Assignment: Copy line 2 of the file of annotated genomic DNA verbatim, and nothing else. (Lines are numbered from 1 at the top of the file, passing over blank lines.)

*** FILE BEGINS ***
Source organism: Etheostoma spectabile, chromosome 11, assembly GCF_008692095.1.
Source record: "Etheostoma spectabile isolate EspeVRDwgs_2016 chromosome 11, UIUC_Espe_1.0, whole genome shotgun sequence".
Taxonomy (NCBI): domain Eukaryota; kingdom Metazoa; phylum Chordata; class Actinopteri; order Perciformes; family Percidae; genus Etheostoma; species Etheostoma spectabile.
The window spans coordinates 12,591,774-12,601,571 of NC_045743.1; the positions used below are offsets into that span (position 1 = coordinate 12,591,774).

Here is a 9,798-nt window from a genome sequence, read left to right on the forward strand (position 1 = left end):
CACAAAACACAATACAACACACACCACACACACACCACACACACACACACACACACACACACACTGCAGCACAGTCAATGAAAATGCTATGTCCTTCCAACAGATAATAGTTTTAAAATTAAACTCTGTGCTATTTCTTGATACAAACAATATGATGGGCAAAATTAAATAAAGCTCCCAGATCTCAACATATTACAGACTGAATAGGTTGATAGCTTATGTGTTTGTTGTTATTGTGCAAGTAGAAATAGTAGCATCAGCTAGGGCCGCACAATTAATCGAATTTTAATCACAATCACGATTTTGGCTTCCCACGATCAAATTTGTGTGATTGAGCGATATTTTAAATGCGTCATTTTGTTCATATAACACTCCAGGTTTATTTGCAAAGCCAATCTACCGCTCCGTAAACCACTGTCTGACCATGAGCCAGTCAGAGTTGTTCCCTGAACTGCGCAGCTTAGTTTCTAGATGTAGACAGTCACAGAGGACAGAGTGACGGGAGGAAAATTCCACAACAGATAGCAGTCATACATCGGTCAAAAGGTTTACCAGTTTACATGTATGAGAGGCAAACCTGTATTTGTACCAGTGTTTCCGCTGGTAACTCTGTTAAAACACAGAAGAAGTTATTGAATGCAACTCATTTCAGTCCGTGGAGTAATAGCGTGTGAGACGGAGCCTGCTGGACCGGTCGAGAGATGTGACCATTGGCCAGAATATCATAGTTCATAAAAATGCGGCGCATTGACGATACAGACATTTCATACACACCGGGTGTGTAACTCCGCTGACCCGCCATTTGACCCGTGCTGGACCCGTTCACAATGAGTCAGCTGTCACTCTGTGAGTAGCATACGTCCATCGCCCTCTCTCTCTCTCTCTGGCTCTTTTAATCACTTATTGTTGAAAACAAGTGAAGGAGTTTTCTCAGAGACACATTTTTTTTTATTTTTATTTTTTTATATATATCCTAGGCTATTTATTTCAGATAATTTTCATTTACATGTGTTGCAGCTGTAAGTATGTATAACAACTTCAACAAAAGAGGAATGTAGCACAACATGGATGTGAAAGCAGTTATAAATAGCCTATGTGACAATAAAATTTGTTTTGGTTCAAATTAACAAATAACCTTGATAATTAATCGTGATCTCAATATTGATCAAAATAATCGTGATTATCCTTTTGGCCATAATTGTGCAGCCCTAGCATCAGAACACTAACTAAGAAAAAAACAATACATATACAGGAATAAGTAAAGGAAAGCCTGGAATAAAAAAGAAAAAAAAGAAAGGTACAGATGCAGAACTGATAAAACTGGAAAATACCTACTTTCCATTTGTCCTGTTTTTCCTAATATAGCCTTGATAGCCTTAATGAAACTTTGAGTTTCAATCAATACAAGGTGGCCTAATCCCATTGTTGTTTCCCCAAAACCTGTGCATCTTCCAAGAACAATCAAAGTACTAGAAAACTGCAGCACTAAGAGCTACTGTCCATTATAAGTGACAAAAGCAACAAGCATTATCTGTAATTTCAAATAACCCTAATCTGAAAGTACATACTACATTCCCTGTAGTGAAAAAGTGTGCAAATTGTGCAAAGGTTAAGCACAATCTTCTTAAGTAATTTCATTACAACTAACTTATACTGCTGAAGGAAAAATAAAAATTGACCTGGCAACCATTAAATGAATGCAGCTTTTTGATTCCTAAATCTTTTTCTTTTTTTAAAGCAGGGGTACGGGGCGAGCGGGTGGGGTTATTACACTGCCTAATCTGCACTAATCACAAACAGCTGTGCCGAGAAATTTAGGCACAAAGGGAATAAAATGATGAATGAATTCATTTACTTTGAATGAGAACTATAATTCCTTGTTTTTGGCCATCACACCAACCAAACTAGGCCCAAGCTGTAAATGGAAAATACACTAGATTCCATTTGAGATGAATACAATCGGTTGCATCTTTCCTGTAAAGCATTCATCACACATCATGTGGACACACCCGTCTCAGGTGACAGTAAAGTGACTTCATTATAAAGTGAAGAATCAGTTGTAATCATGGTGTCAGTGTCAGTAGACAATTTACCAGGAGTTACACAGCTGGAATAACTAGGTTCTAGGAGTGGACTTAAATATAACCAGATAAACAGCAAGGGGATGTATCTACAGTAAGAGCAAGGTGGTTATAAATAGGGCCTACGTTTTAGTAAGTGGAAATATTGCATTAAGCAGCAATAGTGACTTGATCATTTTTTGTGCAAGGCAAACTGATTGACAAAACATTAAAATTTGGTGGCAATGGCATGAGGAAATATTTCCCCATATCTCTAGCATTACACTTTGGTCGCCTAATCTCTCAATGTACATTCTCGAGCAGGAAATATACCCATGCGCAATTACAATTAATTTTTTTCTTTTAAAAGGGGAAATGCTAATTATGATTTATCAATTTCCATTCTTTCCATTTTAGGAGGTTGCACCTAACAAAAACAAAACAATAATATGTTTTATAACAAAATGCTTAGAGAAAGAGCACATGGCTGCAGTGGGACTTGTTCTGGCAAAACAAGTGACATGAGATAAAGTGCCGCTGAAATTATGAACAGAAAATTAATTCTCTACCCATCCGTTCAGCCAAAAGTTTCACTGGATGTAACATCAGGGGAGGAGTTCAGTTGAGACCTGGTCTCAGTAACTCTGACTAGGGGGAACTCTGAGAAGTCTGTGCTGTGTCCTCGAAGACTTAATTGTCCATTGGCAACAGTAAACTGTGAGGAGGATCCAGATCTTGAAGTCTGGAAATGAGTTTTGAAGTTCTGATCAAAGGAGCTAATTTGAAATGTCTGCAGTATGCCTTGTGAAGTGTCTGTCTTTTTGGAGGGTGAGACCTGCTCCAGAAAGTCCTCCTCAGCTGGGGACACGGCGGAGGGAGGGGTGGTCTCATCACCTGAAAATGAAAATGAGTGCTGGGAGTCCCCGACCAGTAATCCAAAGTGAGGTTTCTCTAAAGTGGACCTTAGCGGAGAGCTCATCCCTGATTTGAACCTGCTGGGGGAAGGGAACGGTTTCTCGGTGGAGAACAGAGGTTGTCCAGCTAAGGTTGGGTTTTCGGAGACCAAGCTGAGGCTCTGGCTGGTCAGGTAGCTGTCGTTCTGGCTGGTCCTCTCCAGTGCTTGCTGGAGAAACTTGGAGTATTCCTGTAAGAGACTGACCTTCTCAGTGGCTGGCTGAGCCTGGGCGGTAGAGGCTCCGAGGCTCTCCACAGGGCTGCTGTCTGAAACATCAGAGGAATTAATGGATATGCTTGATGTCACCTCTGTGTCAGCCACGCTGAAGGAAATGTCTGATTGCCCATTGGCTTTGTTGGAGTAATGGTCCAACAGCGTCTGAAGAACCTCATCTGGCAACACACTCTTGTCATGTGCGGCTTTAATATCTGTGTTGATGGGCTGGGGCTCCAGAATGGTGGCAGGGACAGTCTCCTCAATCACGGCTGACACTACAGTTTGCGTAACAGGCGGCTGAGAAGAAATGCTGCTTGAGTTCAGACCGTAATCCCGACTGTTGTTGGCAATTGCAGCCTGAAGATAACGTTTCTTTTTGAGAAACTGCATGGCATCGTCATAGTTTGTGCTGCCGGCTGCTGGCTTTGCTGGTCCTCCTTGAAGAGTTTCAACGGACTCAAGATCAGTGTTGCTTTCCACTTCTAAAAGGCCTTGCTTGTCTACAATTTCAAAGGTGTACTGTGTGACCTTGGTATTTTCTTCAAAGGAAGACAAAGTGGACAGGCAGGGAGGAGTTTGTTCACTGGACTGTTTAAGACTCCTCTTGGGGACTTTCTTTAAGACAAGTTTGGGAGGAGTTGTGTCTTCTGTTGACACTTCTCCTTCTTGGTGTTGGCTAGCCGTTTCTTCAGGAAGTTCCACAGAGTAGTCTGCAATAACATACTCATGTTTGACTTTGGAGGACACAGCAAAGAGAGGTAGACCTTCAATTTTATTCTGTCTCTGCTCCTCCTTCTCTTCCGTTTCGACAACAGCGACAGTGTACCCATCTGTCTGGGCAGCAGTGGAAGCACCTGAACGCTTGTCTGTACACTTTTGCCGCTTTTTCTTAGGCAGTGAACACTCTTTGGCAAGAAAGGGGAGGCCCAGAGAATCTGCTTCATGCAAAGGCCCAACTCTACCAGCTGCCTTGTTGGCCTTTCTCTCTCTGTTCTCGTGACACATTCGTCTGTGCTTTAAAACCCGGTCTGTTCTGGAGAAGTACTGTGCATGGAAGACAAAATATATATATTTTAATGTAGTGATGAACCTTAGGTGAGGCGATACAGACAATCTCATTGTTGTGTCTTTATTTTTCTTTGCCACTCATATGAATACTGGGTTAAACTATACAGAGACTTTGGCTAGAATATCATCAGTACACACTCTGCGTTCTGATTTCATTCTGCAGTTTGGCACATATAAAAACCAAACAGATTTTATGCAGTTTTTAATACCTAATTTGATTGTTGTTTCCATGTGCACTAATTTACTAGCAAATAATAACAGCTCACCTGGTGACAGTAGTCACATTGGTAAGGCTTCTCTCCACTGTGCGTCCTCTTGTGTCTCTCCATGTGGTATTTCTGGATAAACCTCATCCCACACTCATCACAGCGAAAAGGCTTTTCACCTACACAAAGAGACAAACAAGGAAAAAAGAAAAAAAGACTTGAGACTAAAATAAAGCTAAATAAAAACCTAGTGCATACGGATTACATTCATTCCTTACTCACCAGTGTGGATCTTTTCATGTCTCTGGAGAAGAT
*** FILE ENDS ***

Source record: "Etheostoma spectabile isolate EspeVRDwgs_2016 chromosome 11, UIUC_Espe_1.0, whole genome shotgun sequence".